My guilty pleasure is Major League… I feel dirty in admitting that but it’s the truth. I first discovered the 1989 baseball comedy starring Tom Berenger, a pre-Tiger Blood Charlie Sheen & a young Rene Russo in the mid-nineties. I can’t recall the exact circumstances of how I came to watch it, other than it was late and it was on BBC1. I stayed awake all the way through, mildly entertained by the oh so wacky team mates valiantly trying to win a pennant in order to foil the nefarious plans of the team’s owner Rachel Phelps (the wickedly cougar-ish Margaret Whitton). “Hang on” you’re thinking, “mildly entertained? Shouldn’t you have found it a classic underdog, comedy romp if you like it so much?” Well yes I should, but I’m all too aware of how middle of the road it is. If it was that funny and that well-made, it would’ve been valued as such and therefore wouldn’t be kept out of sight, like the black sheep of my brain’s mind when discussing all things film. I like it so much due to its mediocrity, not in spite of it. Because it’s so bland, because there’s no stand out comedic set piece to rival the campfire scene from Blazing Saddles or the razor sharp patter of The Odd Couple you can watch it from start to finish pretty much completely zoned-out and not have your enjoyment of affected in any way.

To be honest, I watch it mostly when I’m ill because I can fall asleep, miss 20 minutes and not feel the need to rewind it, safe in the knowledge that I’ve not missed anything vitally important. You try watching Goodfellas or Interstellar whilst feeling the drowsy effects of Night Nurse in less than five hours, it’s impossible. Schindler’s List, City Of God & The Shining or all cold stone classics, but despite the fact you’re in awe at the varying degrees of artistry on show, you wouldn’t watch them on a wet February afternoon would you? Much better to veg out to Bad Boys.

Most people can appreciate the complex flavours of a dish like Asparagus, Pea, Broad Bean & Herb Salad on a Warm Tomato Tart Fine, with Whipped Briliat Savarin Brie, but day to day they’d always prefer a chip supper.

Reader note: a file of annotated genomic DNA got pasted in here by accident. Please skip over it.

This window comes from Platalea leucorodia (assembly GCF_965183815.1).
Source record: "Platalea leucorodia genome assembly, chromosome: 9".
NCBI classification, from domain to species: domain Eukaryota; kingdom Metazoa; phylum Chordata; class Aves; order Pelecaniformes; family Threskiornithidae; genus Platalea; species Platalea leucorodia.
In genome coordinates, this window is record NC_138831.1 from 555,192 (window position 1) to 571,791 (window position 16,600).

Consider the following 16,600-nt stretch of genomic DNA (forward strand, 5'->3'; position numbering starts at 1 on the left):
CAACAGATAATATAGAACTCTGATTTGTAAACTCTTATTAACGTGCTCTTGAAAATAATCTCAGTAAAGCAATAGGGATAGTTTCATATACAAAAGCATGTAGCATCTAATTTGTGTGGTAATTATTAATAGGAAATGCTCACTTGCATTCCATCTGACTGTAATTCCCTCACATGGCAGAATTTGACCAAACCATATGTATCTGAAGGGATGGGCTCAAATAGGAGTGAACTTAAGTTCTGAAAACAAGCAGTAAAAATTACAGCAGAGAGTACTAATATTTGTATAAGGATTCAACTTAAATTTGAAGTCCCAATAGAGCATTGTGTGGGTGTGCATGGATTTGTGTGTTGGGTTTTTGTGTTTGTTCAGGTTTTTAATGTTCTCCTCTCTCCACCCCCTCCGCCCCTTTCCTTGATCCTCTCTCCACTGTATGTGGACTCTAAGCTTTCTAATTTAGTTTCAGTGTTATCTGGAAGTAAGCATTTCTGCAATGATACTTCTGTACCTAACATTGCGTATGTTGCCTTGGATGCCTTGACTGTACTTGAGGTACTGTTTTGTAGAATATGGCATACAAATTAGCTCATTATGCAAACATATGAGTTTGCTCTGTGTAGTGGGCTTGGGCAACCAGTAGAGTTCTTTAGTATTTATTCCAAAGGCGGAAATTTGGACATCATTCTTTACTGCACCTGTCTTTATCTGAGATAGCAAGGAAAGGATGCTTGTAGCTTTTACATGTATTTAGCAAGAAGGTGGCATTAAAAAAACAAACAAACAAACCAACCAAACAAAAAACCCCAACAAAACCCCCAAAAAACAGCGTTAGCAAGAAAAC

You shouldn’t have to feel snobby when listing your favourite cinematic dishes. For every medium-rare chateaubriand like Blade Runner, you can enjoy every once in a while, there’s the ham & cheese toastie of the original Fast & Furious to chow down on more often.

I know this may be coming across like I’m an advocate for the (further) dumbing down of popular culture but all I’m suggesting is for people not to feel so guilty about their guilty pleasures. If you enjoy it, don’t feel ashamed about it, shout it from the roof tops, embarrassment be damned!

My favourite film of all time is Major Le… Fight Club!

By midlandsmovies, Dec 14 2014 10:01PM

Gone Girl (2014) Dir. David Fincher

Fincher, the director of macabre and dark films such as Seven, The Game and The Girl with the Dragon Tattoo adapts Gillian Flynn’s 2012 novel in this thriller concerning the seedier side of the American dream. When Nick Dunne (Ben Affleck) returns home one day, he finds his wife (Rosamund Pike) missing with blood splatters around the house before the media spend no time roundly pointing an accusing finger at him. With the police checking his every move, his demeanour is analysed by all around him as we uncover some home truths about his “perfect” marriage and with clues piling against him – from suspicious credit card purchases to extra-marital dalliances – Fincher points the camera at Affleck as his life spirals out of control.

An impressive Tyler Perry acts as Nick’s lawyer as Affleck begins to put some interesting puzzle pieces together in the hope of finding the truth. Ben Affleck shows that his acting chops in Argo and The Town weren’t a recent fluke but the outstanding performance is Rosamund Pike who holds the film together with a multi-faceted and multi-faced performance. Saying too much would spoil the story surprises but as we uncover the truth about everyone’s past, the audience are struck with a conundrum between people’s public persona versus their very much private performances. A few rug-pulls are obvious from the outset but Fincher is never boring, keeping the narrative strands moving forward but allowing space for characters to develop and expand.

A mystery and thesis in one, Gone Girl uses a simple set up to tackle thorny issues of marriage and relationships and throws in some absurdly murky twists and turns along the journey.

A sinister 7.5/10

Midlands Movies Mike